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The sizes, growth and reproduction of arrow worms (Chaetognatha) in light of the Gill-Oxygen Limitation Theory (GOLT)
Pauly, D.; Liang, C.; Xian, W.; Chu, E.; Bailly, N. (2021). The sizes, growth and reproduction of arrow worms (Chaetognatha) in light of the Gill-Oxygen Limitation Theory (GOLT). J. Mar. Sci. Eng. 9(12): 1397.
In: Journal of Marine Science and Engineering. MDPI: Basel. ISSN 2077-1312; e-ISSN 2077-1312, more
Peer reviewed article  

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Author keywords
    von Bertalanffy; morphometrics; growth; size–temperature relationships

Authors  Top 
  • Pauly, D., more
  • Liang, C.
  • Xian, W.
  • Chu, E.
  • Bailly, N., more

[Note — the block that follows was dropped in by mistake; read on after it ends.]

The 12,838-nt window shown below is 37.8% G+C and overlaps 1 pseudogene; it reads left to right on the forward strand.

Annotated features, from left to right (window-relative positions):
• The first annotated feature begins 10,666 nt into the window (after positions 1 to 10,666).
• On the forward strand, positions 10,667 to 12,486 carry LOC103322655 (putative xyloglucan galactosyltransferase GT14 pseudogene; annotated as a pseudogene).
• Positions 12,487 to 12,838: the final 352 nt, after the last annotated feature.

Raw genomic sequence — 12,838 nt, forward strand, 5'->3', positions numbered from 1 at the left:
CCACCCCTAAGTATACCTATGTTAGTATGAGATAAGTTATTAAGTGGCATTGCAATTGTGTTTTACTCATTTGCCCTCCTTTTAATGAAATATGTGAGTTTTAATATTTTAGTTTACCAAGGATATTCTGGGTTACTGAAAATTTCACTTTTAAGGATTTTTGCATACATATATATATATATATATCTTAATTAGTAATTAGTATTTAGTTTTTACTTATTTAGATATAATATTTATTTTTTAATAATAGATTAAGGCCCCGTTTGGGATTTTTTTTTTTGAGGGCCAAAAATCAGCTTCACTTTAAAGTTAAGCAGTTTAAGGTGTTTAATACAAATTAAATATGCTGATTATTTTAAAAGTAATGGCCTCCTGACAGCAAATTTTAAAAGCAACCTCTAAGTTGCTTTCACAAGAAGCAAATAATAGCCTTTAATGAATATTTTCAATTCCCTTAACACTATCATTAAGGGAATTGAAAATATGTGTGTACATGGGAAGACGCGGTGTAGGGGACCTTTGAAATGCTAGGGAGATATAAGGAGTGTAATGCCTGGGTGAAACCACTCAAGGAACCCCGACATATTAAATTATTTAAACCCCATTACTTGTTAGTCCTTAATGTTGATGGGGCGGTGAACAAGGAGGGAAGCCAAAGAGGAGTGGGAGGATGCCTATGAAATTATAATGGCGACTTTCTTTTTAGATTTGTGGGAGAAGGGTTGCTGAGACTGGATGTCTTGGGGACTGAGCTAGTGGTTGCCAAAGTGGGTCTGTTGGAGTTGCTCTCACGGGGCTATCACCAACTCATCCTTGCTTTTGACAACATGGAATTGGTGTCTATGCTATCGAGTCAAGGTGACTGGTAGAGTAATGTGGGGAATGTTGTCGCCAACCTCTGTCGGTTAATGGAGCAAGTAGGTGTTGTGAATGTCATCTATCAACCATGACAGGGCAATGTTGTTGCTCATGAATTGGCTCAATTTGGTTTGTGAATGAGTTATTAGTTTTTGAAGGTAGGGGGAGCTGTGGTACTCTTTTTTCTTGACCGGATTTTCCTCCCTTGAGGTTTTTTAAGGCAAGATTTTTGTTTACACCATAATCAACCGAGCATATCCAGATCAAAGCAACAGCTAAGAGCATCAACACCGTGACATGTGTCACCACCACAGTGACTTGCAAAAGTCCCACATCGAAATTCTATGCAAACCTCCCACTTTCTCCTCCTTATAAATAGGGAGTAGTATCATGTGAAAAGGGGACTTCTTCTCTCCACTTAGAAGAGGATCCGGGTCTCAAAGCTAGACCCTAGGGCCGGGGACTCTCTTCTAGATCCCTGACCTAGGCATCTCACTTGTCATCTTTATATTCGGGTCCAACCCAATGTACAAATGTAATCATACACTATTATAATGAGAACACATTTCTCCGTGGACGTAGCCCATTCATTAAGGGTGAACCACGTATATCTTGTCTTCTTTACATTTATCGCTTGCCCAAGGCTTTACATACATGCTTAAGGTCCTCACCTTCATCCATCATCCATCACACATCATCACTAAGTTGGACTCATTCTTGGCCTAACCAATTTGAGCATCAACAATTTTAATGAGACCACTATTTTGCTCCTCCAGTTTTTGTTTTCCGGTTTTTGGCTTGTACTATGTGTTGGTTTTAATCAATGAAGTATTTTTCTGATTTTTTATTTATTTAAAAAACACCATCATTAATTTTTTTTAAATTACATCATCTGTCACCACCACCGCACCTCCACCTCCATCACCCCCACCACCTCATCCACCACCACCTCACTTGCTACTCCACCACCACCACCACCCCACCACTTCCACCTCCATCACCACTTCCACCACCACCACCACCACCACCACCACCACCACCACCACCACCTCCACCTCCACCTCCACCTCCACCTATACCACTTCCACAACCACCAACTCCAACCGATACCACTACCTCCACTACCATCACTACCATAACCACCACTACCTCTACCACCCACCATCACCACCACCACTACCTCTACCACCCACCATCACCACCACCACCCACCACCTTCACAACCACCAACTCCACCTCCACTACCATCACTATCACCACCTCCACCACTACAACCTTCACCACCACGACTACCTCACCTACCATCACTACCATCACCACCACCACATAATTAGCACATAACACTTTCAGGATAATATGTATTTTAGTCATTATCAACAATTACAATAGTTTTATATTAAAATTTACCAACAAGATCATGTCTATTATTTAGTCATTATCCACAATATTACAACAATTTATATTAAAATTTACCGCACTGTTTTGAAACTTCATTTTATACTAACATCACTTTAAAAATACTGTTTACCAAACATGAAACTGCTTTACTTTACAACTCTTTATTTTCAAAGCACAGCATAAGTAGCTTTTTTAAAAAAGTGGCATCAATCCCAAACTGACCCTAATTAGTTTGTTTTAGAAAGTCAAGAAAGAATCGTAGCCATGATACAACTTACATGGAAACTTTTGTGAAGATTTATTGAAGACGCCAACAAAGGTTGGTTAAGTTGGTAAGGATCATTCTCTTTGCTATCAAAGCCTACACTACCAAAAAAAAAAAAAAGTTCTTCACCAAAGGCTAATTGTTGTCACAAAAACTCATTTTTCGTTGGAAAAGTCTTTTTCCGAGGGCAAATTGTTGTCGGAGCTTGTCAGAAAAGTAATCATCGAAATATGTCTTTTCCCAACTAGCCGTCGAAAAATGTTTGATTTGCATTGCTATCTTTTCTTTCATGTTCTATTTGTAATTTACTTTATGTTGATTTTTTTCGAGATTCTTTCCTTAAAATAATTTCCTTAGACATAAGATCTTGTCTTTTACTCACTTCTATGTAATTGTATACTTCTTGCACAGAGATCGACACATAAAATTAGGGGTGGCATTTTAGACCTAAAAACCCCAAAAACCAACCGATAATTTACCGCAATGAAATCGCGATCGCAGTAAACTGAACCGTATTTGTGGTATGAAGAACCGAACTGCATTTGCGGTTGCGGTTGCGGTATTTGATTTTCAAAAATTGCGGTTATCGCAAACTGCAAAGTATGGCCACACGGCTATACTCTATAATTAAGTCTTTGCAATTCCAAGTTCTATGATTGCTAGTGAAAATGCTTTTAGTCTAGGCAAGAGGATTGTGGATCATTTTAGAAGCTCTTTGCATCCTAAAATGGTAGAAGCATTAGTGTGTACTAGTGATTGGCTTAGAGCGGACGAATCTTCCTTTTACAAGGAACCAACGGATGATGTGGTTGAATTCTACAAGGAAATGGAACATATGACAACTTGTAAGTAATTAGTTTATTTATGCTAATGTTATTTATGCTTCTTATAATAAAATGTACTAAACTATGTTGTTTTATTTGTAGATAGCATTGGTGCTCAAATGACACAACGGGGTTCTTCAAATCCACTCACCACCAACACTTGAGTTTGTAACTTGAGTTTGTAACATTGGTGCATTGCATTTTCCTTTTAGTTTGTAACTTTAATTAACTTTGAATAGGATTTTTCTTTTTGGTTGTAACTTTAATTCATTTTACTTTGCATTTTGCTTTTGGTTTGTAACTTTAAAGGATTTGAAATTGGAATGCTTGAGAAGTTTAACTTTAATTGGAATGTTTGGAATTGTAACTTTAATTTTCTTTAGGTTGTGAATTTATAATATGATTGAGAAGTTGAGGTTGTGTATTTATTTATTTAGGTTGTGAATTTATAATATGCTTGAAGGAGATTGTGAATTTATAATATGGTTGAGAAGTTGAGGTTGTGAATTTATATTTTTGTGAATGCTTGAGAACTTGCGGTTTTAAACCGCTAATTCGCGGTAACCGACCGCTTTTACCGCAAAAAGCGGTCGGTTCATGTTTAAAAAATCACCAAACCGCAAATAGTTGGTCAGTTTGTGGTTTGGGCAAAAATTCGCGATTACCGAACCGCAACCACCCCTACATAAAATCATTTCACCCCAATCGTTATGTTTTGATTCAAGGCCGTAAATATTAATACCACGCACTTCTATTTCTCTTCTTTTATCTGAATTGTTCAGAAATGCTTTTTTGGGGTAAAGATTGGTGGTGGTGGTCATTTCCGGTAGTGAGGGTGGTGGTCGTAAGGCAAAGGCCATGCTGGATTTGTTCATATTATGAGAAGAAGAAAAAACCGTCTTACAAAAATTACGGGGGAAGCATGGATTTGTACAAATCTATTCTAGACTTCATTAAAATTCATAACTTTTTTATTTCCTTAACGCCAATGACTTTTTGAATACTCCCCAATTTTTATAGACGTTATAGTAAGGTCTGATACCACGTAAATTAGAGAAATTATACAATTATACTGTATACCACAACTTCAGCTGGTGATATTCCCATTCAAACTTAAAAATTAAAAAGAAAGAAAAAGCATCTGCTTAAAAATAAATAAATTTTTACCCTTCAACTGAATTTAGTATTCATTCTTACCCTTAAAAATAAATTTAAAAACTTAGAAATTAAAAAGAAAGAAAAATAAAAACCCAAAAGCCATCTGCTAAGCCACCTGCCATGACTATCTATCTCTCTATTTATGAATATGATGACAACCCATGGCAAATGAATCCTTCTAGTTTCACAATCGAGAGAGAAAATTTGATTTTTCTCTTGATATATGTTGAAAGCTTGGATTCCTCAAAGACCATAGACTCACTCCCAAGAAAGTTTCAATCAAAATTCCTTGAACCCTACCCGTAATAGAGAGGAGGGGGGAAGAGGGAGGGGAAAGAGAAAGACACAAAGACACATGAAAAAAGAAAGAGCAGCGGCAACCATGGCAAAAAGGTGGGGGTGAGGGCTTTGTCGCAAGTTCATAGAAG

The Chaetognatha are a marine invertebrate phylum including 132 extant, carnivorous species in nine families and two orders, but with unclear protostomian affinities in the animal kingdom. We document the gradual recognition of the distinctiveness of chaetognaths by early taxonomists, with some emphasis on the often-overlooked studies by Chinese marine biologists. The carnivorous arrow worms are understudied relative to their importance in the marine zooplankton, where they rank second in abundance after the herbivorous copepods. Although arrow worms lack gills or other dedicated respiratory organs, we show that the Gill-Oxygen Limitation Theory (GOLT) can be used to explain how temperature and respiration affect their growth and related life-history traits. Notably, we present a reappraisal of evidence for size–temperature relationships between and within chaetognath species, and for the relationship between their temperature-mediated oxygen demand and their growth patterns. Von Bertalanffy weight growth curves of Ferosagitta hispida (family: Sagittidae) based on earlier aquarium experiments by various authors are presented, which suggest (a) a good fit and (b) that the life span of chaetognaths is much lower than suggested by the authors of several published growth curves drawn onto length–frequency samples from the wild. In addition, we show that chaetognaths attain first maturity at a fraction of the maximum length they can attain that is similar to the corresponding fraction in fishes. Overall, we suggest that the manner in which the oxygen they require enters the body of small marine invertebrates, although often neglected, is a crucial aspect of their biology. In addition, based on our result that arrow worms conform to the GOLT, we suggest that this theory may provide the theoretical framework for the study of growth in the other water-breathing ectotherms lacking gills.

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